Darren Bryant of Pensacola, Fla. spent hours in what he calls Bank of America's "phone maze," getting bounced from person to person, never reaching somebody who could address his situation.
Finally, in one last desperate attempt to get someone's attention, he uploaded a five-minute video to YouTube in which he explains his predicament and gives his phone number and email address.
"The reason I'm making this video is to get in contact with somebody from Bank of America that can make a decision," Bryant says in the video, which he uploaded on Monday. He then emailed a link to over a dozen Bank of America email addresses he said he found online.
Within four hours of posting the rant, Bryant got a phone call. It was somebody from the office of David Darnell, president of Global Commercial Banking at Bank of America Merrill Lynch.
"She says, 'We received your video and I'm calling you to see what the deal is and to go over the situation with you,'" Bryant said. The woman asked for his account number and said the bank would investigate.
"She said, 'We take this very seriously when somebody posts a video.'"
Bank of America has proven responsive to other videos from its customers. Ann Minch of Red Bluff, Calif., made a huge splash in September when she declared via YouTube that she wouldn't pay off her credit card debt unless the "evil, thieving bastards" at Bank of America lowered her interest rate. The video went viral, and within a week of its posting an executive got in touch with Minch and agreed to her demand.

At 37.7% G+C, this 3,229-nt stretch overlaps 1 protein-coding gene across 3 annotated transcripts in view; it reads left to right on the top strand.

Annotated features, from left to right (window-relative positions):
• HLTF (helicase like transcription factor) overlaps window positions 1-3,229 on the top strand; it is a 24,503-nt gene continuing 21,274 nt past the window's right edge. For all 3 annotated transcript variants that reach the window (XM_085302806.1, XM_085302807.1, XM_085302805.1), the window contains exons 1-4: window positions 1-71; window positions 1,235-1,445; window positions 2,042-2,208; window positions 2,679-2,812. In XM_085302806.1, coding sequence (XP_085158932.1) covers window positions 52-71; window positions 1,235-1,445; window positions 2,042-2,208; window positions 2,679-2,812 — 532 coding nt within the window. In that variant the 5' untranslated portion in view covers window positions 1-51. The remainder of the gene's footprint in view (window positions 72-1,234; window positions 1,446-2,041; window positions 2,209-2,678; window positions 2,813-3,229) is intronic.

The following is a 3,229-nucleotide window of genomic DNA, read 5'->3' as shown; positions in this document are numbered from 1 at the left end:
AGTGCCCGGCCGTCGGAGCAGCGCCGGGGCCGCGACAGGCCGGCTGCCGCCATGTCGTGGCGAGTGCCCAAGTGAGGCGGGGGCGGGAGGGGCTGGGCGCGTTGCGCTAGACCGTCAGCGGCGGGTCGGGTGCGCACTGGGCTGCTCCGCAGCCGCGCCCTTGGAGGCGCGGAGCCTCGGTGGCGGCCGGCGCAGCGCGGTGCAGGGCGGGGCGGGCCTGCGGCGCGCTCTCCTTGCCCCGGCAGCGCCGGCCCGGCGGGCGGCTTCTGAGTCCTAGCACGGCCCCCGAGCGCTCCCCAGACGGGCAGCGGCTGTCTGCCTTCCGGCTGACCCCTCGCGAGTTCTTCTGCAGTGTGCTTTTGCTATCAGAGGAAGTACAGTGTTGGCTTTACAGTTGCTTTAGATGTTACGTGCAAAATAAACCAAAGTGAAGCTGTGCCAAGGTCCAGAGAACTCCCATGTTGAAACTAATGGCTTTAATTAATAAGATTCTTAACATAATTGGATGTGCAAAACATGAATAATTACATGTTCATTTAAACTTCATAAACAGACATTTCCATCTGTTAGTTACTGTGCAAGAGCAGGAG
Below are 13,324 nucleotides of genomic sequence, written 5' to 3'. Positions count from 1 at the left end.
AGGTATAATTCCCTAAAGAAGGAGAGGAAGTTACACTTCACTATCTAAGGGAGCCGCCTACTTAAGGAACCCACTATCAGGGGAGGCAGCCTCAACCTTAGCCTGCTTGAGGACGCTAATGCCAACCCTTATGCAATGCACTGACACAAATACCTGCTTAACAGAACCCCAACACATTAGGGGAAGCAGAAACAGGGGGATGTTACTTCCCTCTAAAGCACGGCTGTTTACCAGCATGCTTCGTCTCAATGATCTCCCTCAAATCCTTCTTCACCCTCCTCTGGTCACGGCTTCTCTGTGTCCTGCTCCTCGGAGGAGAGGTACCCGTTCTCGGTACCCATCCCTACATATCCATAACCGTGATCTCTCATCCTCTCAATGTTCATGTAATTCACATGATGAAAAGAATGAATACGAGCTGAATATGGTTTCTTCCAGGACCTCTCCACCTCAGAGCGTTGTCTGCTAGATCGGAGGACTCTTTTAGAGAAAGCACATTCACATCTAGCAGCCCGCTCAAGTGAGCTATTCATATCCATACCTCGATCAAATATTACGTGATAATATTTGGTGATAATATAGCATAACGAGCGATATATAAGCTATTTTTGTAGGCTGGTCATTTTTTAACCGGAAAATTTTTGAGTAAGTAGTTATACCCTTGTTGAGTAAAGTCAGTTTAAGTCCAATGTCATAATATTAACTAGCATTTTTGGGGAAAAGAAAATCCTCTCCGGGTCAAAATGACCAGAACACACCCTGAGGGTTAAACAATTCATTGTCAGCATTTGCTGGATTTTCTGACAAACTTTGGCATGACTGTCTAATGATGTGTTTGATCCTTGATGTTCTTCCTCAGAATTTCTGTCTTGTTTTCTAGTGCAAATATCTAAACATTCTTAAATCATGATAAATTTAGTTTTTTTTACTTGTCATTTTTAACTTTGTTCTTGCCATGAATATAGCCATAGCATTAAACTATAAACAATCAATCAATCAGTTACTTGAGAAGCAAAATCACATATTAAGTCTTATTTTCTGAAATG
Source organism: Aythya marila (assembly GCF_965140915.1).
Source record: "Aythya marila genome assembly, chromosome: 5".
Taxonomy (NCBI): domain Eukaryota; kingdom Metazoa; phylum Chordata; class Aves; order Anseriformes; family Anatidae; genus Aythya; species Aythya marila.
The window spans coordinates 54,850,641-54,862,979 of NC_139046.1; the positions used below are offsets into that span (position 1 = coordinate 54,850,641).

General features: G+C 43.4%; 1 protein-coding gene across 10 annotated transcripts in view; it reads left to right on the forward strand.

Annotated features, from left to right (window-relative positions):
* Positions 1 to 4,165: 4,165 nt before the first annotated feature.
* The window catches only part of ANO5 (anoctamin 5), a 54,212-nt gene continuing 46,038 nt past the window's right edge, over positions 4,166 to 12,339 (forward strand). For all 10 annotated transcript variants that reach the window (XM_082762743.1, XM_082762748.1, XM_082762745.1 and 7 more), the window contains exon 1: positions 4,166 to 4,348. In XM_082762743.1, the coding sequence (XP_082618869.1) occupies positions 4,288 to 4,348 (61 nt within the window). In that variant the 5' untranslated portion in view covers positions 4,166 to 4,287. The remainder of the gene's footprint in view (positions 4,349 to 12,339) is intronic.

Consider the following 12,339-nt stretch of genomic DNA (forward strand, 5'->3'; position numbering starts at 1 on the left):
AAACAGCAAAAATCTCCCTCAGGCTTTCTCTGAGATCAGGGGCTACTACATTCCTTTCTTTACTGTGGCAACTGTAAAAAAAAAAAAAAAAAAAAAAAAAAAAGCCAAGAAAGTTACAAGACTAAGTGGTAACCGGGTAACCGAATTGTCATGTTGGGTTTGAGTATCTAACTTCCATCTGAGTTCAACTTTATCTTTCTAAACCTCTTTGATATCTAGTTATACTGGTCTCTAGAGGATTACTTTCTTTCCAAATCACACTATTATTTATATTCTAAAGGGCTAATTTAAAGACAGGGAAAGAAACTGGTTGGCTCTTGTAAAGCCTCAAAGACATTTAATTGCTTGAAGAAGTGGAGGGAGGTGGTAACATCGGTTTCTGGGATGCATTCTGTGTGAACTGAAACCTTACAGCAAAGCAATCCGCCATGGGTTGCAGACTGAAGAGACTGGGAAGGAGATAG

Bank of America spokeswoman Jumana Bauwens confirmed to the Huffington Post that the bank got in touch with Bryant after he made his video. But even though Minch's one-woman "debtors' revolt" has become a fledgling movement, Bauwens said Bank of America would have responded to Bryant video or not.
"If he sent that letter without the video he would have got the same response," Bauwens said.
Bryant, a 45-year-old real estate investor with three kids, said he's struggling to keep afloat with fewer tenants and lower rents in his 32 units; he wants Bank of America reduce his interest rate on a $750,000 loan by a point and a half. Otherwise, he said, he'll lose everything, including his own personal home, and Bank of America will lose hundreds of thousands in the foreclosure process.
"You have a $750,000 note. If you sold the property in these market conditions like they are now, you'd be lucky to get $500,000 for the property. Basically you're going to be forcing me into a foreclosure which will force me into bankruptcy. It's not going to be a win-win situation for Bank of America, nor myself."
He said he wasn't inspired to use YouTube to air his grievance by Minch -- he said it's entirely coincidental that he posted his plea in the midst of the "debtors' revolt."
"Basically, I'm forced to get on YouTube for my last resort and see if I can get any help," he said in his video. "The whole purpose of this video is not to make Bank of America look bad, but to inform Ken Lewis the CEO of Bank of America what is going on. It's hard to imagine that with me filling the properties back up, getting the properties back into a cash flow position, that Bank of America's not willing to work with me."
(Bank of America announced Wednesday that Lewis would be stepping down.)
Here's Bryant's first video:
Bryant uploaded a second video on Wednesday with an update. He said he heard from a Bank of America executive who explained that "right now there's no government assistance, there's no modifications, there's nothing for any investment properties as far as somebody that's in your situation."
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